I’m going to use the Leeward “Galloping Ghost” tragedy as an example. Now, keep in mind, I’m no expert, and I don’t claim to be. This opinion is based on what I have seen in videos and other forms of media that clearly illustrate the events that lead to the destruction of the aircraft and the death and injury of the parties involved. I have witnessed these race teams at Reno try to obtain the “winning edge” by sacrificing safety over speed. The quest to go fast and win, overcomes the safety aspect of the sport. It’s human nature. Well, “Male” human nature anyway.

The North American P-51 D model that Jimmy was flying on that fateful day, had been around the block quite a few times, and with every new owner, some kind of modification or alteration had been performed on the airframe. Now. it’s impossible to say how much of these mods were or were not “engineered”, but I know how the “experimental” crowd thinks. One aspect of the accident was the inflight  separation of the right elevator trim tab. It is not clear, but it is assumed that the trim tab departed the elevator because of the induced flutter caused by higher speed than the structure was capable of enduring. This event doesn’t seem to be conclusive to the aircraft’s extreme change in attitude, but it could have been a contributing factor. One other observed factor, is that in a series of still photographs, you cannot see Jimmy in the cockpit. Speculations are that the seat collapsed under the extreme positive “G”‘s that the aircraft was experiencing, and forced him to the floor, and with the control stick in his hand, he inadvertently pulled back on it, sending the aircraft in the nose up attitude, it then stalled, and headed toward the ground at nearly 400 plus MPH. It’s hard to say for sure that this is indeed what happened, as there isn’t very clear and concise evidence supporting this possible factor in this tragic event. But, again, I know firsthand that certain safety aspects take a back seat to “keeping it light as possible” in the quest to win. It’s no different in the automobile world.

Hey, I’m all for searching for that competitive edge, but not at the sacrifice of safety. I remember years ago at Oshkosh, one of the performers was landing his Hawker Sea Fury and locked up the brakes and the aircraft ended up on it’s lid. The pilot died from suffocation because he and his crew had removed the roll over structure behind the pilot’s seat for aesthetic reasons. It simply looked better without the roll-over structure. I’m sure he had second thoughts when he was inverted still strapped in his seat with his chin in his chest slowly suffocating to death. It’s just not worth dying for.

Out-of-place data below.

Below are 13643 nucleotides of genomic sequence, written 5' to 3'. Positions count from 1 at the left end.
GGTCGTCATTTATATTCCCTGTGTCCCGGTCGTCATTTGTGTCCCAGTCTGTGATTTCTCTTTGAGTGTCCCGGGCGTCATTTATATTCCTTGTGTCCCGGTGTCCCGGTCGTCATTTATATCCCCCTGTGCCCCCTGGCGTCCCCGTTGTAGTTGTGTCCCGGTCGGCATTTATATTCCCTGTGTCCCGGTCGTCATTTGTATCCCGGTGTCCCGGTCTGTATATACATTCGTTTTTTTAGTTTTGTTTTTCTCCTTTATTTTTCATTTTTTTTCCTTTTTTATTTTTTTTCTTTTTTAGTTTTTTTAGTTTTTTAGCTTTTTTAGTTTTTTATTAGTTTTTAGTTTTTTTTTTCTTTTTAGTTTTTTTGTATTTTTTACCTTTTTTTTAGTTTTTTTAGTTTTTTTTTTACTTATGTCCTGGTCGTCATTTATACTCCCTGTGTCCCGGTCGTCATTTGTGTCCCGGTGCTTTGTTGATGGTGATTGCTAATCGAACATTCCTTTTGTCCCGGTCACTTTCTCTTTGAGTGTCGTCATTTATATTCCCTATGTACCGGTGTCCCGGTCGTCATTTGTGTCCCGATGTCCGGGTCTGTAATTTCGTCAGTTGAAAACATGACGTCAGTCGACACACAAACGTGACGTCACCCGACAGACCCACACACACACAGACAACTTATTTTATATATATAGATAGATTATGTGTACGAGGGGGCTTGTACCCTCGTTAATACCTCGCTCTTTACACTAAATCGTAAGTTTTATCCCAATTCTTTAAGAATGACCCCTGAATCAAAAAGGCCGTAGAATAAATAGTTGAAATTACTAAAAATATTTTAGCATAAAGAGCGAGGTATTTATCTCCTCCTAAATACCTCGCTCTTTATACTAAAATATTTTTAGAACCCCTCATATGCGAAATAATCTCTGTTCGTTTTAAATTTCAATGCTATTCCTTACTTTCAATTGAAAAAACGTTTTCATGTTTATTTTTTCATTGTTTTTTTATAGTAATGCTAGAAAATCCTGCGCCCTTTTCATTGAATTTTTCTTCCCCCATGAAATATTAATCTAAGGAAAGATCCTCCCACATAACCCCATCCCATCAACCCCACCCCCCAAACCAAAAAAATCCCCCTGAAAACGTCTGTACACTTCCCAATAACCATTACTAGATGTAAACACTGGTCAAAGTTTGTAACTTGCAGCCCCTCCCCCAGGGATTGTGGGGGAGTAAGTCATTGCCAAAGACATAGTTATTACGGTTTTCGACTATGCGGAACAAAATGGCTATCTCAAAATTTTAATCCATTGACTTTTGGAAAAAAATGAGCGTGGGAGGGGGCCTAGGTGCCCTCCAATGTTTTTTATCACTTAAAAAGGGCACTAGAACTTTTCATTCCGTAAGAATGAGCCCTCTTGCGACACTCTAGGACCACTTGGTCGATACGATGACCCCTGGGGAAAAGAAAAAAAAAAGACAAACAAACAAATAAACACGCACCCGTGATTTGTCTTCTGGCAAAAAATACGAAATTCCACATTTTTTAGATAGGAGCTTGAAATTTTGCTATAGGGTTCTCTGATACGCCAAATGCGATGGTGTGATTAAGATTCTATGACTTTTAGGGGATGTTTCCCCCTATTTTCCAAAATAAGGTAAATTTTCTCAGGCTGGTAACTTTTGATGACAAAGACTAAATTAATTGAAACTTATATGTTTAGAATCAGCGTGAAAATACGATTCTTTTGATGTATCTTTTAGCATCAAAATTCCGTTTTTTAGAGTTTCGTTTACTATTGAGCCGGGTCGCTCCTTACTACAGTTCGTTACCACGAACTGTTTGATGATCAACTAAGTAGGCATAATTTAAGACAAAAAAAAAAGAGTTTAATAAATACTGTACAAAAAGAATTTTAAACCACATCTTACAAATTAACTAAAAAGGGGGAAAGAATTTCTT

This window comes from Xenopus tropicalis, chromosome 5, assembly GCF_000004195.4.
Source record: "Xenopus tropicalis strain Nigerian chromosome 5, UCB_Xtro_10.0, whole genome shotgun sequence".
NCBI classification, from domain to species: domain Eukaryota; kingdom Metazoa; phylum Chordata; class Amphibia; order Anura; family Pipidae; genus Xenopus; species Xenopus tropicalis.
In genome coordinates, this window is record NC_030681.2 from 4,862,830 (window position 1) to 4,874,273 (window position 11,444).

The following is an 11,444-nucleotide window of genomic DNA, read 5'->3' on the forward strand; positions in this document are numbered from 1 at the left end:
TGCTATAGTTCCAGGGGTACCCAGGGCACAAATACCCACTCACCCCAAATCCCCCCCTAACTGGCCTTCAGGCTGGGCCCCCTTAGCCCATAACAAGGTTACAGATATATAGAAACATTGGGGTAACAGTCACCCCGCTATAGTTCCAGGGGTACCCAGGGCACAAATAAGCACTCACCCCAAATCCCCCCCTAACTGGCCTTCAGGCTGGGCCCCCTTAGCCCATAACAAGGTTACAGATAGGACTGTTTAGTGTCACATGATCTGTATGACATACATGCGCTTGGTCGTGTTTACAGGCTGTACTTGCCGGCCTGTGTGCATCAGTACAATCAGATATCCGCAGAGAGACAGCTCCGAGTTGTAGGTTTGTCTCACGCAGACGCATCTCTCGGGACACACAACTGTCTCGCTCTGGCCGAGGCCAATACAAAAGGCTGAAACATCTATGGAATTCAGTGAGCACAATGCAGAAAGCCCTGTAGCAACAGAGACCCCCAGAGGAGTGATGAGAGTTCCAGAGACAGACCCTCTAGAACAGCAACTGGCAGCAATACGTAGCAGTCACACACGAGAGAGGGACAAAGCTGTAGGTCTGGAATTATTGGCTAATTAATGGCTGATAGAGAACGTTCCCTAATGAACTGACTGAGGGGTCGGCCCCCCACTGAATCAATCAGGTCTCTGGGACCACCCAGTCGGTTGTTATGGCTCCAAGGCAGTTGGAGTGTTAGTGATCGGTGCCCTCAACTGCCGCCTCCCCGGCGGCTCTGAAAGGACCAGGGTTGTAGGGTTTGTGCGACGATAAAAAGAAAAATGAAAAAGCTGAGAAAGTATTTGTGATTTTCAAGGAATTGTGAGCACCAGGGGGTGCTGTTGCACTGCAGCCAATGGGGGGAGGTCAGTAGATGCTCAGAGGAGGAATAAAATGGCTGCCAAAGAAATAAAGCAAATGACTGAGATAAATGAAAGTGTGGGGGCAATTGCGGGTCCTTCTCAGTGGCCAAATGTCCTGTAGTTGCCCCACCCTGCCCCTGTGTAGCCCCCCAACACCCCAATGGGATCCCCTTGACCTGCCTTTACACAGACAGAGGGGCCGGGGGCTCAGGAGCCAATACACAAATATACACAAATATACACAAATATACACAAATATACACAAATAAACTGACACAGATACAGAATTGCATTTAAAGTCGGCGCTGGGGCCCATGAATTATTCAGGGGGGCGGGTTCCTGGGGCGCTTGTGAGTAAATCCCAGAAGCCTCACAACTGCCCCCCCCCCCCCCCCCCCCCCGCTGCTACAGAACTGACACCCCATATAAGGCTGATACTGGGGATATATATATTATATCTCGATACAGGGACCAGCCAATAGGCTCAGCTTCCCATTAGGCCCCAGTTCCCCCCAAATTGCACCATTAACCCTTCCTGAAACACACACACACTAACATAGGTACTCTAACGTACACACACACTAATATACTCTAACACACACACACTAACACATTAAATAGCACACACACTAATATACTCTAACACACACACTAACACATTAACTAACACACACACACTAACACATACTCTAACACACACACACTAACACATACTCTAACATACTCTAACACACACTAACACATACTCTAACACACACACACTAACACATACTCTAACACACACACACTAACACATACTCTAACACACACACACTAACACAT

In the case of Jimmy Leeward, for me, if I’m clickin’ through the air at 400+ MPH, and something goes awry, I want to know that I have a fighting chance to survive the impending crash. Now, excessive speed isn’t always the culprit that results in your ticket being called. A Piper J3 can kill you just as fast as a P-51 Mustang. Making something safer isn’t always pretty or weight saving. there are penalties or compromises as I call them. Take for example the ‘Coupe. I painstakingly spent hours upon hours fabricating a rollover structure that unnoticeably fit into the windshield frame to strengthen it in the case of a roll-over scenario as there really isn’t much structure there to support any real loads if inverted. Did this safety feature add weight? You bet it did, but not that much. Ironically, with all of the added equipment, this “windshield frame support tube”, the S-Tec two axis autopilot, and everything else, the aircraft weighed in at just under thirty pounds from the original factory weight. We did try to make up for the added amenities by removing all of the antiquated radio equipment and exchanging them for new electronic stuff. The heavier AC-Delco generator was swapped with a modern lightweight alternator and replacing the plywood floor boards with composite honeycomb units. When I was building this aircraft, I kept the weight aspect in mind, but didn’t obsess over it. We have to have certain items and that’s the way it is. Like a fire extinguisher. I have seen many airplanes with a little teeny weenie fire extinguisher in the pouch behind the pilot’s seat or some other unreachable-in-flight spot, because it saves weight. Really? Weight is what your worried about saving with that puny little thing. Fire extinguisher size is directly proportional to time of extinguishing duration. I want as much “time” as I can reasonably get. Five or ten pounds of Halon 1211 is not practical in the cockpit/cabin. But, two to three is. This gives you minutes not seconds of fire fighting time. And, you can give a burst and stop, and possibly have several more bursts of extinguishing agent before you run out. This will give you time to find some real estate and land the aircraft before you’re that smokin’ hole in the ground that gets reported on the eleven o’clock news. Time. That’s what I want. And plenty of it. Remember, it’s better to be on the ground wishing you were in the air, than being in the air, wishing you were on the ground.

So. what have we learned here? Speed is indirectly proportional to weight for the same power. A lighter aircraft of the same model will fly faster on 100 hp. than one that is over nourished.

Saving weight by removing safety items or trimming structural components just to go faster is never a safe practice. Don’t ever sacrifice safety over saving weight.

Until next time, keep the shiny side up!